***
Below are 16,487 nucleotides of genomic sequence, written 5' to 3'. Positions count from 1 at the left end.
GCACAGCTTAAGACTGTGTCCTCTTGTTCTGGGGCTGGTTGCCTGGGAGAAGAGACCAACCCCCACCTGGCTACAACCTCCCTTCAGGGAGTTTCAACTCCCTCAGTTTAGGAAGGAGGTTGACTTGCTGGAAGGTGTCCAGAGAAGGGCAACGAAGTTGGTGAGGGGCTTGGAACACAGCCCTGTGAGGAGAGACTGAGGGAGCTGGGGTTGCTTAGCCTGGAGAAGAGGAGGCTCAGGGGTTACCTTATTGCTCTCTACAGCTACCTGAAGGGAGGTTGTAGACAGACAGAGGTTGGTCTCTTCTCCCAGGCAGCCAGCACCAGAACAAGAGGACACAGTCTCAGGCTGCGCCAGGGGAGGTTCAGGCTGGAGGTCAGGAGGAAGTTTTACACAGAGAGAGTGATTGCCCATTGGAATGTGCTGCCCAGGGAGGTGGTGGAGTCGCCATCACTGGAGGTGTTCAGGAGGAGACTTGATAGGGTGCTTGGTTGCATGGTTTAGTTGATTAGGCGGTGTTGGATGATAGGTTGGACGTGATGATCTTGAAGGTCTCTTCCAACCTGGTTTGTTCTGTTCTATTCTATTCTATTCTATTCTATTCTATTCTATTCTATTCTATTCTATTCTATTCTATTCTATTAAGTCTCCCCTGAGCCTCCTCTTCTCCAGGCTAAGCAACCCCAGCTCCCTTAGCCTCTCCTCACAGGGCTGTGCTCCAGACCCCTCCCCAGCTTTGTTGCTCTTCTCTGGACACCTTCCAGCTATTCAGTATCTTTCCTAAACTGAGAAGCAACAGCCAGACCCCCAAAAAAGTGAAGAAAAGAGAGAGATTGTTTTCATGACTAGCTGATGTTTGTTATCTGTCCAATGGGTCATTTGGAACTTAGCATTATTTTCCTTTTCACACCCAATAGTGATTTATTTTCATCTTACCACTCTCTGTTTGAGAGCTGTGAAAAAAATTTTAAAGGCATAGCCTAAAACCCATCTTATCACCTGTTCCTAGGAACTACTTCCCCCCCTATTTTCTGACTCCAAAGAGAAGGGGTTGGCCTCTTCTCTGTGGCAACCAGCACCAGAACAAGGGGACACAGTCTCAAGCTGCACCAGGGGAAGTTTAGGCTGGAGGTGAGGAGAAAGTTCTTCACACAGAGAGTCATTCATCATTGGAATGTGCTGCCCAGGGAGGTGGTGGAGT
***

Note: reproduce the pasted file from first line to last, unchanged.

Below are 16,487 nucleotides of genomic sequence, written 5' to 3'. Positions count from 1 at the left end.
GCACAGCTTAAGACTGTGTCCTCTTGTTCTGGGGCTGGTTGCCTGGGAGAAGAGACCAACCCCCACCTGGCTACAACCTCCCTTCAGGGAGTTTCAACTCCCTCAGTTTAGGAAGGAGGTTGACTTGCTGGAAGGTGTCCAGAGAAGGGCAACGAAGTTGGTGAGGGGCTTGGAACACAGCCCTGTGAGGAGAGACTGAGGGAGCTGGGGTTGCTTAGCCTGGAGAAGAGGAGGCTCAGGGGTTACCTTATTGCTCTCTACAGCTACCTGAAGGGAGGTTGTAGACAGACAGAGGTTGGTCTCTTCTCCCAGGCAGCCAGCACCAGAACAAGAGGACACAGTCTCAGGCTGCGCCAGGGGAGGTTCAGGCTGGAGGTCAGGAGGAAGTTTTACACAGAGAGAGTGATTGCCCATTGGAATGTGCTGCCCAGGGAGGTGGTGGAGTCGCCATCACTGGAGGTGTTCAGGAGGAGACTTGATAGGGTGCTTGGTTGCATGGTTTAGTTGATTAGGCGGTGTTGGATGATAGGTTGGACGTGATGATCTTGAAGGTCTCTTCCAACCTGGTTTGTTCTGTTCTATTCTATTCTATTCTATTCTATTCTATTCTATTCTATTCTATTCTATTCTATTCTATTCTATTAAGTCTCCCCTGAGCCTCCTCTTCTCCAGGCTAAGCAACCCCAGCTCCCTTAGCCTCTCCTCACAGGGCTGTGCTCCAGACCCCTCCCCAGCTTTGTTGCTCTTCTCTGGACACCTTCCAGCTATTCAGTATCTTTCCTAAACTGAGAAGCAACAGCCAGACCCCCAAAAAAGTGAAGAAAAGAGAGAGATTGTTTTCATGACTAGCTGATGTTTGTTATCTGTCCAATGGGTCATTTGGAACTTAGCATTATTTTCCTTTTCACACCCAATAGTGATTTATTTTCATCTTACCACTCTCTGTTTGAGAGCTGTGAAAAAAATTTTAAAGGCATAGCCTAAAACCCATCTTATCACCTGTTCCTAGGAACTACTTCCCCCCCTATTTTCTGACTCCAAAGAGAAGGGGTTGGCCTCTTCTCTGTGGCAACCAGCACCAGAACAAGGGGACACAGTCTCAAGCTGCACCAGGGGAAGTTTAGGCTGGAGGTGAGGAGAAAGTTCTTCACACAGAGAGTCATTCATCATTGGAATGTGCTGCCCAGGGAGGTGGTGGAGT